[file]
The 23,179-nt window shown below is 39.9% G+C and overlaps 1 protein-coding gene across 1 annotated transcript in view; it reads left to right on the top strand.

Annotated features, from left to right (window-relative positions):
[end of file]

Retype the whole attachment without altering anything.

The 23,179-nt window shown below is 39.9% G+C and overlaps 1 protein-coding gene across 1 annotated transcript in view; it reads left to right on the top strand.

Annotated features, from left to right (window-relative positions):